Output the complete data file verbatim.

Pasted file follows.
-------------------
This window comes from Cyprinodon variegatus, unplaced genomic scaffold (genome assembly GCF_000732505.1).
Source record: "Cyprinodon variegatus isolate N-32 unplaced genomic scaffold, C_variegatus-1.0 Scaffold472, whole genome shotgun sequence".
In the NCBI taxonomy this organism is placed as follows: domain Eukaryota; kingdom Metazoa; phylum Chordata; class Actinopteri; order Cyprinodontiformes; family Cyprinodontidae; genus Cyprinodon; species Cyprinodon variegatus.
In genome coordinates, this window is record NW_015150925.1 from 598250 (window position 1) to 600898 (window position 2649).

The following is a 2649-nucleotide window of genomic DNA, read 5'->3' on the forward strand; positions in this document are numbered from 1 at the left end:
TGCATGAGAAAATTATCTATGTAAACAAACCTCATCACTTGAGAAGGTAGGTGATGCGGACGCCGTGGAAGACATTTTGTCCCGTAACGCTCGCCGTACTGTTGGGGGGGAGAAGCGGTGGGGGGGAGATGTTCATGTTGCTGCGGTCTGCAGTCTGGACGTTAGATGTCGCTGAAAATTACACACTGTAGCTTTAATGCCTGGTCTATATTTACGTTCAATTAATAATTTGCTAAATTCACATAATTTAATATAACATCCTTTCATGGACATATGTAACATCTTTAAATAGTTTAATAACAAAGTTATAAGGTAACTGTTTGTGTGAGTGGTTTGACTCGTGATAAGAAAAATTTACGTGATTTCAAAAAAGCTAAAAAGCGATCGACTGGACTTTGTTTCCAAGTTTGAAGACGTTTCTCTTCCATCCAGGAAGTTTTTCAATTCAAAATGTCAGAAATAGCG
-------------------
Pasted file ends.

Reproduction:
This window comes from Cyprinodon variegatus, unplaced genomic scaffold (genome assembly GCF_000732505.1).
Source record: "Cyprinodon variegatus isolate N-32 unplaced genomic scaffold, C_variegatus-1.0 Scaffold472, whole genome shotgun sequence".
In the NCBI taxonomy this organism is placed as follows: domain Eukaryota; kingdom Metazoa; phylum Chordata; class Actinopteri; order Cyprinodontiformes; family Cyprinodontidae; genus Cyprinodon; species Cyprinodon variegatus.
In genome coordinates, this window is record NW_015150925.1 from 598250 (window position 1) to 600898 (window position 2649).

The following is a 2649-nucleotide window of genomic DNA, read 5'->3' on the forward strand; positions in this document are numbered from 1 at the left end:
TGCATGAGAAAATTATCTATGTAAACAAACCTCATCACTTGAGAAGGTAGGTGATGCGGACGCCGTGGAAGACATTTTGTCCCGTAACGCTCGCCGTACTGTTGGGGGGGAGAAGCGGTGGGGGGGAGATGTTCATGTTGCTGCGGTCTGCAGTCTGGACGTTAGATGTCGCTGAAAATTACACACTGTAGCTTTAATGCCTGGTCTATATTTACGTTCAATTAATAATTTGCTAAATTCACATAATTTAATATAACATCCTTTCATGGACATATGTAACATCTTTAAATAGTTTAATAACAAAGTTATAAGGTAACTGTTTGTGTGAGTGGTTTGACTCGTGATAAGAAAAATTTACGTGATTTCAAAAAAGCTAAAAAGCGATCGACTGGACTTTGTTTCCAAGTTTGAAGACGTTTCTCTTCCATCCAGGAAGTTTTTCAATTCAAAATGTCAGAAATAGCG